In this study, we identified 4 of 90 subjects with a dilated sinus of Valsalva, based on previously published normative data for tall athletes (6,7,9,10) and most recently for NBA players (5). In our cohort, three males had a sinuses of Valsalva measurement exceeding 4.2 cm, and two of them underwent a complete genetics evaluation. In both cases, serial echocardiograms over a 2-yr period demonstrated possible slight progression. Subject 1 was found to have several mild features of MFS (Ghent score of 3), whereas subject 2 had minimal stigmata of MFS (Ghent score 1), yet targeted gene sequencing revealed a likely de novo disease-causing mutation in the FBN1 gene. Based on the revised Ghent criteria, he meets the diagnostic criteria for having MFS. Current recommendations from the American Heart Association and the American College of Cardiology (task force 7) state that patients with aortic disease or who have a condition associated with development of aortic disease should only participate in “low-intensity, noncompetitive exercise” (2). In line with these recommendations and the results of our assessments, subjects 1 and 2 have retired from competitive volleyball and are under close medical care. Subject 1 is being followed up medically and with serial echocardiograms. Subject 2 has been started on Losartan and is contemplating having elective aortic root replacement surgery in the near future. Subject 3 had several extracardiac features of MFS (Ghent score = 4.0). Her initial sinuses of Valsalva measurement is 3.6 cm, just at the upper limit of normal, with a possible 1 mm increase over the ensuing 4 yr (9). Based on her current echocardiographic findings and negative gene test results, she is continuing to participate in competitive volleyball but with elimination of high-resistance weightlifting, with close medical monitoring including serial echocardiograms.
Our findings underscore the importance of determining which clinical parameters should be assessed in tall athletes and what should be considered abnormal. Most importantly, we identified one athlete (subject 2) with significant aortic root dilation in the absence of other significant findings of MFS that nonetheless very likely has an aortopathy caused by a de novo FBN1 gene mutation. Based on this study and previously published studies, elite tall adult athletes, independent of other physical findings of a connective tissue disorder, should be considered for undergoing a comprehensive cardiac evaluation including a history, physical, and a screening echocardiogram. Furthermore, genetic testing should be considered for men with sinuses of Valsalva dimensions >4.2 cm, and women >3.4 cm, which can help confirm the diagnosis of an aortopathy even in the absence of other noncardiac findings of a connective tissue disorder. However, a negative aortopathy gene panel does not rule out the possibility of a genetic etiology, because not all genetic causes have been identified, and such athletes require close medical follow-up.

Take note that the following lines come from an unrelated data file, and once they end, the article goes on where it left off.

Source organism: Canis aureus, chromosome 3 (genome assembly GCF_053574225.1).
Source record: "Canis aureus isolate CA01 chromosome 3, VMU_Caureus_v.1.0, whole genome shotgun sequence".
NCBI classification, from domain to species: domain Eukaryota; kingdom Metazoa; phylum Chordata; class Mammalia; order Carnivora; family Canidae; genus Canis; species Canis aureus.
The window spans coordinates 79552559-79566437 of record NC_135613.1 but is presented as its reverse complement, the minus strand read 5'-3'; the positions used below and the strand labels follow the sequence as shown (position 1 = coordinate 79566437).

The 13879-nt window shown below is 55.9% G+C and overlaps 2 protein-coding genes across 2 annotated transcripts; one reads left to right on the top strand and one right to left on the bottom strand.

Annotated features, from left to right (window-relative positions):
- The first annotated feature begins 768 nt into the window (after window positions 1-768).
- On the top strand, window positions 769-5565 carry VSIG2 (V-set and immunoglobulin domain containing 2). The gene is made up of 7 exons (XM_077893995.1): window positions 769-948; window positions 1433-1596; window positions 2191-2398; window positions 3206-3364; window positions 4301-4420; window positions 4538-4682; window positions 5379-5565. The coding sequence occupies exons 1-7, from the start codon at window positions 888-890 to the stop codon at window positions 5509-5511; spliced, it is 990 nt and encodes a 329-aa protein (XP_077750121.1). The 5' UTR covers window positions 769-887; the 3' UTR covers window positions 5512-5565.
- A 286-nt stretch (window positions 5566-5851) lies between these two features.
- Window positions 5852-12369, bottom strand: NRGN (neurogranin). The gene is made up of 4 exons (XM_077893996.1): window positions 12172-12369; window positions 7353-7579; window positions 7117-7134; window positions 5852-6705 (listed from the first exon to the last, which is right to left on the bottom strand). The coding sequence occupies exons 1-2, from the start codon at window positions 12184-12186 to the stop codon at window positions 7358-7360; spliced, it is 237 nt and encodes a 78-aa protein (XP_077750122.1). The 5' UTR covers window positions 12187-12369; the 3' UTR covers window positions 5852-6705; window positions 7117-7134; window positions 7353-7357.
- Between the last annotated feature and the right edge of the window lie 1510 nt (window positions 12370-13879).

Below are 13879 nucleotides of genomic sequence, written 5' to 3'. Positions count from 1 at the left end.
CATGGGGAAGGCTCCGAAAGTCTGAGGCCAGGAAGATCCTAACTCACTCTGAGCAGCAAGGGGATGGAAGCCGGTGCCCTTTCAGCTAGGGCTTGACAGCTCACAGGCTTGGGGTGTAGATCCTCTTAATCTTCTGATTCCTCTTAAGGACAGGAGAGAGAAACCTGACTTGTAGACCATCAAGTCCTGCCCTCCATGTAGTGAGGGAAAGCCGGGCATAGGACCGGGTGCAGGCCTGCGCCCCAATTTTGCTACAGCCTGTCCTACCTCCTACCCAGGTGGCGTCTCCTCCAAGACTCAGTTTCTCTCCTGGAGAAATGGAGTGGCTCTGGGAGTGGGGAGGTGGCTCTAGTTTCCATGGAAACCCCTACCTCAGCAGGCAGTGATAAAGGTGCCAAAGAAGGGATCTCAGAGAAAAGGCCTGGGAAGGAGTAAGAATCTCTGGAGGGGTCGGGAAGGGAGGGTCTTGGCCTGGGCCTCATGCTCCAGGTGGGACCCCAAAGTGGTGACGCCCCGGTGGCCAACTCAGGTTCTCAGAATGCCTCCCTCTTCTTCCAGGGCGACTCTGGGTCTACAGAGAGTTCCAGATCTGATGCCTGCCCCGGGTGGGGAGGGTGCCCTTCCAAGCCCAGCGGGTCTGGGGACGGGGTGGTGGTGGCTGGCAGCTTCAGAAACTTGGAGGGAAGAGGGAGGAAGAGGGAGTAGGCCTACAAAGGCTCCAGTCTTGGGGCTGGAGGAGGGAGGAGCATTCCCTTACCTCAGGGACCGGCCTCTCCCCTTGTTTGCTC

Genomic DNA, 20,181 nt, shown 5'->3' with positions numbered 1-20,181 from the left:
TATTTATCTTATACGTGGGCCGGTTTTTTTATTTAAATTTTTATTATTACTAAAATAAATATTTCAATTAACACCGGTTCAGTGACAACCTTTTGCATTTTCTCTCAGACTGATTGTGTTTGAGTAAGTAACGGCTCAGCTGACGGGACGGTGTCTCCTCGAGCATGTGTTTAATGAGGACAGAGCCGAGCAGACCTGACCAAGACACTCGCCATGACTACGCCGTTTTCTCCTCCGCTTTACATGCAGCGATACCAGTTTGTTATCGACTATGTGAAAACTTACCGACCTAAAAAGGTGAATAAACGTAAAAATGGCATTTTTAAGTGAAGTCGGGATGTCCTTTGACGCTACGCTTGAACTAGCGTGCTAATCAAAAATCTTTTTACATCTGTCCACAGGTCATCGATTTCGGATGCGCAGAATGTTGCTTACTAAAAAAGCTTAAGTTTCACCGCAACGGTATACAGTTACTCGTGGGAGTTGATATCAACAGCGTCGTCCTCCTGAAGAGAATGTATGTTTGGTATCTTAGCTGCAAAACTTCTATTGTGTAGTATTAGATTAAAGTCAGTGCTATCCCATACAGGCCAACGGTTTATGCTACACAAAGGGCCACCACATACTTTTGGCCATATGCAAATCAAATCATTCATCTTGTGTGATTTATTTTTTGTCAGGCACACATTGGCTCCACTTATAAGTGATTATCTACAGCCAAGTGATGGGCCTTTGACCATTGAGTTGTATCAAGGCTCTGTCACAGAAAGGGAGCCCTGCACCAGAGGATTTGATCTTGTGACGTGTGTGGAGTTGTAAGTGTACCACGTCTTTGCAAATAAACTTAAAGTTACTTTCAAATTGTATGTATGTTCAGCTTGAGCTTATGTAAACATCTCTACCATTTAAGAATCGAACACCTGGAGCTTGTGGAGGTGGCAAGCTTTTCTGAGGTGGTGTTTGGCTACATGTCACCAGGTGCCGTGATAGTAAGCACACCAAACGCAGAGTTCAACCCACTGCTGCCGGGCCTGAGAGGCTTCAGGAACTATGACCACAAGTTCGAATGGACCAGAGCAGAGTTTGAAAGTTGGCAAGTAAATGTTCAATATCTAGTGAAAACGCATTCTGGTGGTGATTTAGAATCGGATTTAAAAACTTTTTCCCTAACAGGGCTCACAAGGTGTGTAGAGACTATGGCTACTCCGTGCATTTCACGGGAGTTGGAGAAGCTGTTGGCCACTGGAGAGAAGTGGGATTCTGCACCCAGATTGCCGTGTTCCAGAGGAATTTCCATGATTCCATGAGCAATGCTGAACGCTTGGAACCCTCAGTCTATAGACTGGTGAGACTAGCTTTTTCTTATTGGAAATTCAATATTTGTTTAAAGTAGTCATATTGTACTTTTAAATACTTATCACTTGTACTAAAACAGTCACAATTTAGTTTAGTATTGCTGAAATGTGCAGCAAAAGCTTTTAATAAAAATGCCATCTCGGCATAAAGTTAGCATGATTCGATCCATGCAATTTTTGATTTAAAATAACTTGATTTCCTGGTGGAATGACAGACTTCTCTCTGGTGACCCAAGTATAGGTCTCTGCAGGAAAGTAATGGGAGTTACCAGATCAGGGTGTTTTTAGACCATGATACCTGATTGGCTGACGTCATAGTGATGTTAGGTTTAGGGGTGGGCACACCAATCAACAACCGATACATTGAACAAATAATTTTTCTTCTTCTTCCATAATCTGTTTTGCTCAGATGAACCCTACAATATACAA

In conclusion, our results suggest that clinical screening combined with genetic testing in elite volleyball players can lead to the identification of individuals with previously undiagnosed aortopathies who are at risk for life-threatening aortic dissections, as in the tragic case of Flo Hyman who was a top member of the US Olympic volleyball team that died from an acute aortic dissection during international competition and was diagnosed with MFS post-mortem (11).
In the future, longer serial follow-up times and more comprehensive genetic testing should aid in the identification of tall athletes with an aortopathy, and help guide recommendations for screening.
The authors would like to thank all of the members of the US Men’s and Women’s National Volleyball teams, the medical staff including men’s head trainer Aaron Brock, women’s head trainer Jill Wosmek, head team physician Dr. Chris Koutures, men’s head coach John Speraw and women’s head coach Karch Kiraly. This work was supported in part by the National Marfan Foundation and Ambry Genetics (who provided complimentary genetic testing on the parents of subject 3). The results of this study do not constitute endorsement by ACSM.
Conflict of Interest: The authors have no conflicts of interest to declare.